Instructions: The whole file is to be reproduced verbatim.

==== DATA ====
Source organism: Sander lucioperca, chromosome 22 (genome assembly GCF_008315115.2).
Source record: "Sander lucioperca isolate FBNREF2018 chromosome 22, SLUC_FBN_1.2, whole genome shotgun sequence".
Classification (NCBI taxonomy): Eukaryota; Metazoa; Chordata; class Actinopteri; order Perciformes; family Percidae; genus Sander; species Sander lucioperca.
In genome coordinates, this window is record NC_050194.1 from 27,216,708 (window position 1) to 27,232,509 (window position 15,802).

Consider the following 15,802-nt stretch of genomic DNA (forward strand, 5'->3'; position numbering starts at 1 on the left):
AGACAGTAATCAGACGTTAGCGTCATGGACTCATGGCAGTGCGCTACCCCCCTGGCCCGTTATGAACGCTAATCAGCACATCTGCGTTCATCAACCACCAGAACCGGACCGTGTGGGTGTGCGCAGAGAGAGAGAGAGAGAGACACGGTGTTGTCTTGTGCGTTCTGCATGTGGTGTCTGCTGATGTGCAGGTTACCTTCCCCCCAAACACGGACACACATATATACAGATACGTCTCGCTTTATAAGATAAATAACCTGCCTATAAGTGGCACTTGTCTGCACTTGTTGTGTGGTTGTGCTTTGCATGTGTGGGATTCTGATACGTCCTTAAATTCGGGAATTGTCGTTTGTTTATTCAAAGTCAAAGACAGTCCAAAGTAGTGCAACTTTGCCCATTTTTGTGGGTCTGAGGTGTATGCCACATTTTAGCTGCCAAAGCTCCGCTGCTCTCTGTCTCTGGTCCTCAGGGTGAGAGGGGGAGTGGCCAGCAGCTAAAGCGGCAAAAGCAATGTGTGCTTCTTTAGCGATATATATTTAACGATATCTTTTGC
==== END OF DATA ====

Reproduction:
Source organism: Sander lucioperca, chromosome 22 (genome assembly GCF_008315115.2).
Source record: "Sander lucioperca isolate FBNREF2018 chromosome 22, SLUC_FBN_1.2, whole genome shotgun sequence".
Classification (NCBI taxonomy): Eukaryota; Metazoa; Chordata; class Actinopteri; order Perciformes; family Percidae; genus Sander; species Sander lucioperca.
In genome coordinates, this window is record NC_050194.1 from 27,216,708 (window position 1) to 27,232,509 (window position 15,802).

Consider the following 15,802-nt stretch of genomic DNA (forward strand, 5'->3'; position numbering starts at 1 on the left):
AGACAGTAATCAGACGTTAGCGTCATGGACTCATGGCAGTGCGCTACCCCCCTGGCCCGTTATGAACGCTAATCAGCACATCTGCGTTCATCAACCACCAGAACCGGACCGTGTGGGTGTGCGCAGAGAGAGAGAGAGAGAGACACGGTGTTGTCTTGTGCGTTCTGCATGTGGTGTCTGCTGATGTGCAGGTTACCTTCCCCCCAAACACGGACACACATATATACAGATACGTCTCGCTTTATAAGATAAATAACCTGCCTATAAGTGGCACTTGTCTGCACTTGTTGTGTGGTTGTGCTTTGCATGTGTGGGATTCTGATACGTCCTTAAATTCGGGAATTGTCGTTTGTTTATTCAAAGTCAAAGACAGTCCAAAGTAGTGCAACTTTGCCCATTTTTGTGGGTCTGAGGTGTATGCCACATTTTAGCTGCCAAAGCTCCGCTGCTCTCTGTCTCTGGTCCTCAGGGTGAGAGGGGGAGTGGCCAGCAGCTAAAGCGGCAAAAGCAATGTGTGCTTCTTTAGCGATATATATTTAACGATATCTTTTGC